07:51 GMT28 March 2020
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    As allegations of playing fast and loose with stated corporate policy, finance and intellectual property continue unabated, Uber has now announced that three top managers have been forced to resign after a huge data breach was hidden and attempts were made to shove the hack under the rug.

    The managers, as reported in an Uber statement, had been working within the ride service company's international, operations and security groups, according to to The Hill.

    The forced resignations were detailed as Pooja Ashok, an administrative director for Jeff Sullivan, a former Uber chief security officer; senior security engineer Prithvi Rai; and Jeff Jones, a manager tasked with the physical security of unnamed assets.

    Former chief security officer Sullivan was fired by the carpool company last week in response to a massive 2016 breach which saw the personal data of a minimum of 57 million Uber users released into the wild.

    The enormous 2016 data breach was not revealed to users and the public until the end of October, after which it was subsequently learned that the beleaguered firm had attempted to cover up the loss by paying unnamed network experts some $100,000 to hide evidence of the security rupture, cited by the Hill.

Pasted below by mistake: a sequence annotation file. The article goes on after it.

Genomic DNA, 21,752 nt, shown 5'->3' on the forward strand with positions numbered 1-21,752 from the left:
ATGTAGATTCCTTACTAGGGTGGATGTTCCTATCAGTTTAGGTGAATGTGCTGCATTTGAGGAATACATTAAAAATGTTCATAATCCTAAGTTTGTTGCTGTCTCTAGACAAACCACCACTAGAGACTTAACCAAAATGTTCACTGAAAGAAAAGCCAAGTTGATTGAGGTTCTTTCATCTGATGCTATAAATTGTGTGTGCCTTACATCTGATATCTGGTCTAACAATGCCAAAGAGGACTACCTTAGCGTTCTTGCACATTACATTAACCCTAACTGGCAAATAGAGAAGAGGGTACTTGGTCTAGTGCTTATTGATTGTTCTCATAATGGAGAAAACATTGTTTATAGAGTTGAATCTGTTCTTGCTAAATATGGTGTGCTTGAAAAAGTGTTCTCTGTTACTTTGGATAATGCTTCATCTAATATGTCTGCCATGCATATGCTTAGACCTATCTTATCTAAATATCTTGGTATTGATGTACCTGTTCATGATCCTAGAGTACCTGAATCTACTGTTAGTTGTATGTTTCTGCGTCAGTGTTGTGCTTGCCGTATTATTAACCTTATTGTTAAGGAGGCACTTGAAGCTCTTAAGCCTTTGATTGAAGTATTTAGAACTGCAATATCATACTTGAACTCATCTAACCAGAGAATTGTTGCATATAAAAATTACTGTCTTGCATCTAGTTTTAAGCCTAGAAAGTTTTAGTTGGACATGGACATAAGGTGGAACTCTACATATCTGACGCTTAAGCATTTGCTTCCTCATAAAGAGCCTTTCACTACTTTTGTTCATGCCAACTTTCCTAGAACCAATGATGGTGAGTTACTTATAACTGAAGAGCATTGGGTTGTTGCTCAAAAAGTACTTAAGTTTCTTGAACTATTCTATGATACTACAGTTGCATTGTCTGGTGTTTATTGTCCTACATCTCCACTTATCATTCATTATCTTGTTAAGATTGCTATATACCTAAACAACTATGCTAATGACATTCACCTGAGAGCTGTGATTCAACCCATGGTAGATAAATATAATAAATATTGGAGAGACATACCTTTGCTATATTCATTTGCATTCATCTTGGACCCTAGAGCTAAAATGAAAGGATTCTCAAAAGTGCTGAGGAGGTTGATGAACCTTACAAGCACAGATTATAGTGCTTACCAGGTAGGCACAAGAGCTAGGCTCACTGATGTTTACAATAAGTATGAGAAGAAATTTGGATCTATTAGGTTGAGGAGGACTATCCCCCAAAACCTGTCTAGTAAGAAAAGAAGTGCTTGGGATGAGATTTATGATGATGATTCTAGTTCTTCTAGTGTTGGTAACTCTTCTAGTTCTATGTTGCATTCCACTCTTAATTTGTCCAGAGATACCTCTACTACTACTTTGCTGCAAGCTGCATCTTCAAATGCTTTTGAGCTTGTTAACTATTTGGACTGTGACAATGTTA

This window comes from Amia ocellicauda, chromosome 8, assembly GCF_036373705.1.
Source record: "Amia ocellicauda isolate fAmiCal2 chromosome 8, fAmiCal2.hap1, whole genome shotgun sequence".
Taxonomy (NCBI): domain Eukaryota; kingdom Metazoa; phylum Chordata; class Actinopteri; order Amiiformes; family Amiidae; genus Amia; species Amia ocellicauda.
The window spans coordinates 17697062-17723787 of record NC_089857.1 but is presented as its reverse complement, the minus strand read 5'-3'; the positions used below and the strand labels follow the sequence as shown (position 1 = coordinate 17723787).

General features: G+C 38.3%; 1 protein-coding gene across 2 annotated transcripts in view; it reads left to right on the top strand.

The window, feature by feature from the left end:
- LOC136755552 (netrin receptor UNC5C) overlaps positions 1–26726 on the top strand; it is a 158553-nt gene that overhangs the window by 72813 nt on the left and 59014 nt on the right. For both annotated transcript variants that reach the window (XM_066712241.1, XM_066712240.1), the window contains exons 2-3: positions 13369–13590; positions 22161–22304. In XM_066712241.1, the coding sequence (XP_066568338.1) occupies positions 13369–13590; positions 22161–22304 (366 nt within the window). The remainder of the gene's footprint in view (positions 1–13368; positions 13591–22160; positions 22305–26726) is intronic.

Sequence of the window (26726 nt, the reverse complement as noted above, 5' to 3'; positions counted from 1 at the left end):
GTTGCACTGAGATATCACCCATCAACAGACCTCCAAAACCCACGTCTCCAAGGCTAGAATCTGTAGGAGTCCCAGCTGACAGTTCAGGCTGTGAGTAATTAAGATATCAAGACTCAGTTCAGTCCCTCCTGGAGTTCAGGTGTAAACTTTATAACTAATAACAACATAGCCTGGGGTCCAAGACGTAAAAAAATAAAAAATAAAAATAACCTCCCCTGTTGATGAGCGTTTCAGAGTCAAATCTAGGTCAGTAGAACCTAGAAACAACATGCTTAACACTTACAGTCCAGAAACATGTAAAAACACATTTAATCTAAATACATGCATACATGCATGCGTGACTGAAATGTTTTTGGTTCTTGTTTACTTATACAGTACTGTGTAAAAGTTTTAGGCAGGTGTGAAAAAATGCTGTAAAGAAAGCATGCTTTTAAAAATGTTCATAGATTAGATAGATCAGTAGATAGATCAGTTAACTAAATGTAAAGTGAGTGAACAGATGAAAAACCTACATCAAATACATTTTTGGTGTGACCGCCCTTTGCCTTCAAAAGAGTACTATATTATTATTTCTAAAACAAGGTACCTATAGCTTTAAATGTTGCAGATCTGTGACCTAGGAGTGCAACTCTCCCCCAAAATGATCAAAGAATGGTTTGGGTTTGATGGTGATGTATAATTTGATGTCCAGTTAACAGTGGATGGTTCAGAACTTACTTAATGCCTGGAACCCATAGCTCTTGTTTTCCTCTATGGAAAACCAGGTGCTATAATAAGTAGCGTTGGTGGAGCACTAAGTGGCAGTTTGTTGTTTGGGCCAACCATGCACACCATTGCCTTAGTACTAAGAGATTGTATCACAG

Uber CEO Dara Khosrowshahi offered what has become one in a litany of corporate apologies for increasing incidences of his tech firm's corporate malfeasance, saying, "none of this should have happened."

    "I will not make excuses for it," he stated, cited by The Hill.

    Senate Commerce Chairman John Thune (R-SD) and Senate Intelligence Committee member Mark Warner (D-VA) have expressed interest in holding a hearing on on the cyberattack and the subsequent cover up, alongside ongoing investigations by the attorneys general of five states and multiple countries.


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    coverup, identity theft, data breach, Hack, Uber, US Senate, Mark Warner, Dara Khosrowshahi, South Dakota, Virginia, Washington, United States
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